Upper Gwesyn Valley


Upper Gwesyn Valley

The autumn colours were stunning and the stream had numerous small cascades and deep, dark, brown pools.


River Gwesyn

Just the sort of valley I love and I had it all to myself. It was a cracking walk up this lonely valley and I wasn’t even aware of any boot prints in the mud, a sure sign that this is not a well walked route. I alternated between sticking to path and trying to follow the river, looking at the cascades and trying to spot small campsites for future reference. After a while the banks became terminally soggy so I just returned to the path. There were several of these pretty fungi near the path but they aren’t in my Collins guide. Anyone know what these are?


Mystery fungus


Upper Gwesyn Valley

After a couple of miles you come to an impressive waterfall Sgwd y Ffrwd, a wonderful spot for a summer picnic, with some pools for swimming on a hot day.


Sgwd y Ffrwd

The path climbs up the waterfall and promptly vanishes into the boggy ground, and I do mean boggy. After a few minutes there is a fairly prominent ridge coming in from the right (for prominent read about 6 feet high) that gives some respite from the bog. Alas you have to cross about 50m of astonishingly deep tussocks and bog to get to it. Several times I found myself up to my waist in tussocks with my feet under water. When I reached the sanctuary of the ridge the fact that my left boot had a hole was somewhat irrelevant – both feet were now wet.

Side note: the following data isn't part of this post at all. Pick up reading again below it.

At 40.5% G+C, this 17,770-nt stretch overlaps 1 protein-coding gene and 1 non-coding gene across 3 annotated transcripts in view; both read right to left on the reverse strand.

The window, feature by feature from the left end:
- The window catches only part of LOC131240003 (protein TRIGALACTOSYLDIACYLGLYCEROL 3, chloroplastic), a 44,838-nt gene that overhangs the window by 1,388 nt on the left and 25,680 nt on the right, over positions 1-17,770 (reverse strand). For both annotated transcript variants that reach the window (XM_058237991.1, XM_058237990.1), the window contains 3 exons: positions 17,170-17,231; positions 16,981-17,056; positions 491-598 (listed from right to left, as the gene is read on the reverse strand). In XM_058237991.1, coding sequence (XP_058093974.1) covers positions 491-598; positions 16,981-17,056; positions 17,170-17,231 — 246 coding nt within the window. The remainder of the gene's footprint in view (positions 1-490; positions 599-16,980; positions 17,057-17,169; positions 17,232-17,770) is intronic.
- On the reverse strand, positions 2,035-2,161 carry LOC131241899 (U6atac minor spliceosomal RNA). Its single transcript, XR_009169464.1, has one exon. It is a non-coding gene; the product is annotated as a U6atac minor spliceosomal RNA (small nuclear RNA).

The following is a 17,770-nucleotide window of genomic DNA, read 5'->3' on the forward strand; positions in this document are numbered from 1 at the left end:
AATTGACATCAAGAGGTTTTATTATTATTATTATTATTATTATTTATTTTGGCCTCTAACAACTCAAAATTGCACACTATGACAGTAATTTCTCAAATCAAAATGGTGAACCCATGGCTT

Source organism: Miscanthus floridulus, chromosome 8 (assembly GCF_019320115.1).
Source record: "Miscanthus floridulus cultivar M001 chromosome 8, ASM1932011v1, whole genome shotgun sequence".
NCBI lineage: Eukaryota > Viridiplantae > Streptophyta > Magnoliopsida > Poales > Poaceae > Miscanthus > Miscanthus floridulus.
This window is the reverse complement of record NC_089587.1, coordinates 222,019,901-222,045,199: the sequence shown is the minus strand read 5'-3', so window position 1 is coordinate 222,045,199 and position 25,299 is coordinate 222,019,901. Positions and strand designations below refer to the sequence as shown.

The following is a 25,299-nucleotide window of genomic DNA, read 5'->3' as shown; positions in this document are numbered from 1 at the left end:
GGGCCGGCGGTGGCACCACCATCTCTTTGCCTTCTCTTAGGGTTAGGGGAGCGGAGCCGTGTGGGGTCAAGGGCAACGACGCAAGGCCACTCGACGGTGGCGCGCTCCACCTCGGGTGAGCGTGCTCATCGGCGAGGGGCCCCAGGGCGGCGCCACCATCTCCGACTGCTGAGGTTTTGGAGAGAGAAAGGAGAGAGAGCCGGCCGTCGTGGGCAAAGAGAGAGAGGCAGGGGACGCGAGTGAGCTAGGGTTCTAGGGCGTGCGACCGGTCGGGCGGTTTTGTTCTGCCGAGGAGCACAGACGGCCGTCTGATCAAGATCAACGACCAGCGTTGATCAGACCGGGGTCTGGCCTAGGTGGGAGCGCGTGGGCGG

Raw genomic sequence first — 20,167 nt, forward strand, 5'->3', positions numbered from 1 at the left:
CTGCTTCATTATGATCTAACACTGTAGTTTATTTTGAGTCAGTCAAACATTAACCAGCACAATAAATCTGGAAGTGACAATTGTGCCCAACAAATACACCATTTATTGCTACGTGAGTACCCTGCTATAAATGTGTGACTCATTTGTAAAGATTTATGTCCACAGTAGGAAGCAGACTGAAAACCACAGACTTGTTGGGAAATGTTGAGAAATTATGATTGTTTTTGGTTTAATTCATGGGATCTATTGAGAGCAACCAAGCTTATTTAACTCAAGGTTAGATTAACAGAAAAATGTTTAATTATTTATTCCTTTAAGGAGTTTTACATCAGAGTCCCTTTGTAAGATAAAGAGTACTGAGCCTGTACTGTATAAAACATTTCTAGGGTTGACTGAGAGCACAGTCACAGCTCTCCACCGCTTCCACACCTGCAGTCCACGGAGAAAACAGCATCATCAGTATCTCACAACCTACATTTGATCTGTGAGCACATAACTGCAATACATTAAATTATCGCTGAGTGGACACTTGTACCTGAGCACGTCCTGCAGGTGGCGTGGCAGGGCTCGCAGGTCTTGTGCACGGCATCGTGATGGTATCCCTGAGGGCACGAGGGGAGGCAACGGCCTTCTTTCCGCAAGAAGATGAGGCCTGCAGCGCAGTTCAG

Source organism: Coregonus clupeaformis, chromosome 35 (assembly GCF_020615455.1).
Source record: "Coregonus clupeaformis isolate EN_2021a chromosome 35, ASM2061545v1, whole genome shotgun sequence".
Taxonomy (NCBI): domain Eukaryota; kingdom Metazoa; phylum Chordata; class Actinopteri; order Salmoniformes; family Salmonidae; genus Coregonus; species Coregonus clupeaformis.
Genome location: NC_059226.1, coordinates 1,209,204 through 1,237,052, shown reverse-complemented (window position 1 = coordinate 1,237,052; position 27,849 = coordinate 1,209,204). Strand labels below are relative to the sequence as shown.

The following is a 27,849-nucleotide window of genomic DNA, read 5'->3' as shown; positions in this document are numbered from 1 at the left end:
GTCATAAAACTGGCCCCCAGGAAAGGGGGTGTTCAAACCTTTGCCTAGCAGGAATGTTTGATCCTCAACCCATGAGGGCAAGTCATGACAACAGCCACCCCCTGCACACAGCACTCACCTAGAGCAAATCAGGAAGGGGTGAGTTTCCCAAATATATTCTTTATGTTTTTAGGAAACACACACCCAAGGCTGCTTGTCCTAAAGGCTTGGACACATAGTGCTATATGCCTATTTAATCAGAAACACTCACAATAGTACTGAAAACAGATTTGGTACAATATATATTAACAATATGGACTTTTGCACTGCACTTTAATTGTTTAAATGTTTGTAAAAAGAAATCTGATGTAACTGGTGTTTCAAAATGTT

Out on the moors, Drygarn Fawr in the cloud in the distance

To compensate I coud now see this wild upland area expanding before my eyes. It appears as a huge expanse of brown grassy hills with little in the way of prominent features. It’s absolutely stunning, untamed, untracked and largely untouched if you can forgive the forestry plantations to the west. Looking north I could see that Drygarn Fawr, the highest point was still in the cloud but I reckoned it would clear shortly and so it proved.

Once on this very minor ridge you just follow it upwards for a few hundred metres and pick up one of the sheep-tracks running across the slope and start making tracks for the summit. There are no paths but I had no real problems stringing together a succession of these tracks and it was nothing like as boggy as I’d feared. Drygarn Fawr came out of the cloud as I crossed the huge tussocky expanse below the summit, revealing it’s twin cairns. Once up onto the ridge the going became much easier to the summit.


Drygarn Fawr

If you can find some water draining the bog there are plenty of spots to throw up a tent on the ridge. The two summit cairns are enormous and well made. Neither of my guidebooks mentioned what they are but they certainly stand out. They seem to be a feature of many of the hills in mid-Wales.